I understand that there are applications in which using unsigned integer over/underflow is a good way to get cheap modular arithmetic.
In my code, I use
First, a terminology quibble: there is no such thing as unsigned integer underflow, precisely because of the way they wrap around (using modulo arithmetic), which is probably the phrase you meant.
Second, is this a common scenario to be in? Yes, it is a bit. You're not the only one doing "unsavoury things" with loops for reverse counting, and I bet there are a ton of bugs out there where people haven't done "unsavoury things" and, as a result, their code has an unsavoury infinite loop hidden in it. Mind you, I'm not sure I'd go so far as to call unsigneds "unsafe" as a result; like anything, they are the right tool for a subset of infinite possible jobs, and within that subset they perfectly safe.
There is debate over whether unsigned integers should be used for array indexes at all. Some standard committee members believe that their use in the standard library was a mistake; I know that several members of the c++ community here on Stack Overflow also hate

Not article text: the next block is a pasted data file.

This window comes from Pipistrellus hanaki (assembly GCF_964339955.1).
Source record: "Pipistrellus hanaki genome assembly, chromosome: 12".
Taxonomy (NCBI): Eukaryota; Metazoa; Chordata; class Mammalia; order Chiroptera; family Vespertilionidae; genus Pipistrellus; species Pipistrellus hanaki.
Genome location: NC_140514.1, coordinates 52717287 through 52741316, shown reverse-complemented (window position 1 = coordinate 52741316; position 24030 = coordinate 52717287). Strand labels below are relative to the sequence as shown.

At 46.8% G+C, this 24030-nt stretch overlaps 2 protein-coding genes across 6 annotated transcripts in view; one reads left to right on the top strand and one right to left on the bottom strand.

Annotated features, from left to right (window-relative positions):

unsigned values and wish they'd go away.
Personally I think having access to the full range of the integer by default is absolutely crucial (and losing that is not worth it for a single "-1" sentinel value or whatever), so I think that — while you're not alone in this requirement, and it's a sensible requirement — using unsigned array indexes by default is a good thing. (And what the heck is a negative array index? Semantics, people!)
But that doesn't help you in this scenario. So, what can you do about it? No, there's no trapping unsigned integer implementation (at least, not one that I'm aware of, let alone widespread) because that would literally violate the rules of the type as defined by C++: it would introduce well-defined underflow/overflow semantics to a type for which underflow/overflow shouldn't even be possible.
You will have to use signed integers and check for "logical underflow" (i.e. going out of your desired range, say -1) yourself. You could wrap this behaviour in a class.
I suppose you could actually just wrap an unsigned integer while you're at it, adding some extra logic to
operator-= to detect a wrap-around and throw.
But I guess my point is that, whatever you do, it's going to be in your "code space" and thus subject to decreased performance. You can't eke out this behaviour from the platform itself.